Standards in Sponsorship (or a Lack Thereof)

Photo by Bob Ghost on Unsplash

Publishers often ask us how best to approach sponsored content. Paying creators to cover your game is trickier than it sounds. Bottom line: how much to offer? For what results?

There is No Magic Number

Let’s be up front here, there is no catch-all fee for sponsored content. There is no perfect ratio of views, subs, or CCVs to dollars that works across the board. That’s why we keep the paid offer system on Woovit flexible. 

Every creator views their worth differently and charges accordingly. This can be based on the kind of content they make, the unique effort they expend to make it, or the way their audience in particular responds to sponsored content. It might just be gut feelings (it’s easy to forget charging for their work is sometimes their first professional experience.) Every creator’s monetary ‘bar’ is different.

While some basic trends will hold true —massive channels will almost always ask for more than tiny channels— expect to be surprised. Your guess of a channel’s price will likely vary wildly from that of the person setting it.

Research, Research, Research!

The best thing you can do to ensure your offer is attractive and to make negotiations go smoothly is to do some research.

Before you ever reach out to a channel, dig into it. Chiefly you’ll want to make sure they’re a good fit for your game. This is also your chance to get an idea of how sponsoring them will play out. Look at their library of content and see if they’ve done sponsored stuff before. Most importantly: how their audience responded. That prior experience will not only inform their price, but what you can expect to get out of doing business with them. Some fans will rotely do whatever their favorite channel asks just to support the streamer, but don’t move the needle for a product. This is especially true in mobile games.

Looking for that right fit, both in terms of content and past experience, will be a lot more effective than just throwing money at any channel with big numbers. Unless you’re a AAA company with a game that’s coming from an established franchise or developer, then massive buys like that aren’t going to work.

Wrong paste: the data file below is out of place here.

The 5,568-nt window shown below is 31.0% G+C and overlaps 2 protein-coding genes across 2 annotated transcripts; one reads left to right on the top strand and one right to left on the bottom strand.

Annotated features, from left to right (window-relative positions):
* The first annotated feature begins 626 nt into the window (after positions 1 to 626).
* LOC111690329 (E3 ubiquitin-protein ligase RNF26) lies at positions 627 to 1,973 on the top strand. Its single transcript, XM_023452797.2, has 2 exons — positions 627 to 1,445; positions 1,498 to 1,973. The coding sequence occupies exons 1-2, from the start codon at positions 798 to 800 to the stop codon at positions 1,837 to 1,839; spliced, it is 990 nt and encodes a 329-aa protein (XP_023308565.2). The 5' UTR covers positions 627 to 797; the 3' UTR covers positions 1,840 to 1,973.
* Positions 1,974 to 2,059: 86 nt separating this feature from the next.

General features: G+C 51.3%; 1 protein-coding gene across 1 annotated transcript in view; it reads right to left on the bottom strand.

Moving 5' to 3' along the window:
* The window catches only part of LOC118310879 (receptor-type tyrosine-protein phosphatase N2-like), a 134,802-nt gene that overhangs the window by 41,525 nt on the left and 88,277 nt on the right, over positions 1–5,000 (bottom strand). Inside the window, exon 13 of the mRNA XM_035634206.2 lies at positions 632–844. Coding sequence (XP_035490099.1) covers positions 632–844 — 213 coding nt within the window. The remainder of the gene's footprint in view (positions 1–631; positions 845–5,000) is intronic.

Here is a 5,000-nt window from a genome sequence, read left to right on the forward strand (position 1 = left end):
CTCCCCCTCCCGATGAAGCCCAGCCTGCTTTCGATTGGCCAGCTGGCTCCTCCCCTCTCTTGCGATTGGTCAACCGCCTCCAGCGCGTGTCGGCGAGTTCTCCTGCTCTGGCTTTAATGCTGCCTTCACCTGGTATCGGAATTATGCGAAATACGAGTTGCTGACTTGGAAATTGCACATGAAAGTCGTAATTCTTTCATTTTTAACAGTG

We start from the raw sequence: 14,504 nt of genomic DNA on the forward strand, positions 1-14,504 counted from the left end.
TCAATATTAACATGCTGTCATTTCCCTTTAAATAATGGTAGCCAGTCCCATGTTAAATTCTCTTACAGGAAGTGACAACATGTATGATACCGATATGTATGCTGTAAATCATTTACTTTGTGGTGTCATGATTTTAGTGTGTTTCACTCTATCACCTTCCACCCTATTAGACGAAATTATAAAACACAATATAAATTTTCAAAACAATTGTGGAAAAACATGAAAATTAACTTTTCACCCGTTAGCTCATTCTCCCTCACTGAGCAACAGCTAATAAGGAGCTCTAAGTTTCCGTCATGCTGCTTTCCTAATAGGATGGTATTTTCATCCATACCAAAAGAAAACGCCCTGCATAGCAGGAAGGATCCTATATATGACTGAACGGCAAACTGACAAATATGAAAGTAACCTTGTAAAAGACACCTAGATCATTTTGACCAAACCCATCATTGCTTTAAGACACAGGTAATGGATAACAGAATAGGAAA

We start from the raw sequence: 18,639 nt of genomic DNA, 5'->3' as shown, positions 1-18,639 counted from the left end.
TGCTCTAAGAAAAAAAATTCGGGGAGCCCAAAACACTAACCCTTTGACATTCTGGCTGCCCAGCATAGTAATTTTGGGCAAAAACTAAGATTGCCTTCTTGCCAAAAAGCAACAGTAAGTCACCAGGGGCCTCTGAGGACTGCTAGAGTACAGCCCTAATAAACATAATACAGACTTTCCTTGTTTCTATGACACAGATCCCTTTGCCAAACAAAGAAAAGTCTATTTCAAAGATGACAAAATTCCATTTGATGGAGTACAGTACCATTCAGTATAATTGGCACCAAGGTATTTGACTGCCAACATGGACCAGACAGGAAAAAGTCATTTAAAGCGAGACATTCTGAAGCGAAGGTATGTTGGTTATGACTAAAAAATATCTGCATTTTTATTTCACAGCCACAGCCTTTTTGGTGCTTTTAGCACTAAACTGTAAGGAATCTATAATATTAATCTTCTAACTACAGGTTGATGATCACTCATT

Be Specific.

Thanks to a lack of industry standards, even mundane details will need to be worked out on a case by case basis. Negotiation is key here and you’ll want to make sure you’ve got all the details laid out and agreed upon.

The finer points that you’ll want to ensure are nailed down can be broken into two categories.

What the content you’re sponsoring should look like: 

  • What branding & keywords should be used?
  • How long should the video/stream or be?
  • Are there going to be multiple videos/streams, or just one?
  • Can other games be included in this content?
  • How many pieces of content are expected?
  • Will the content be delivered on the usual schedule of the streamer, or off-cycle?
  • What additional marketing efforts are expected (for example, a tweet alerting fans the stream you’re sponsoring is happening in X hours)?
  • What is the exact language regarding sponsorship declaration you can agree on? 

What the terms are for completion and payment:

  • When is the content they’re creating due to be published?
  • Are you paying for the content itself, or are you paying based on how it performs? (Do you have a mutually agreed reference to cite for such performance)
  • Will the creator be paid after completion, in advance, or a split?
  • How will you pay them? Paypal, Interac E-Transfer, or some other method? 
  • Will they or you require tax documentation such as an invoice or 1099-MISC form?
  • What currency are you paying them in?

At the end of the day It all just comes down to practice really. The more you do that research and have these sorts of sponsorship discussions, the better you’ll get at finding and approaching the right sort of creators for your games. This is also where good relationship building comes in, as there’s no better negotiation tool than having an already strong rapport with someone.

All of this creator outreach for sponsored content is a lot of work, and many publishers hire people or firms dedicated to it. It’s not something that you can just throw money at and expect success. With a little care and time though, securing quality sponsored content is doable for publishers of almost any size.

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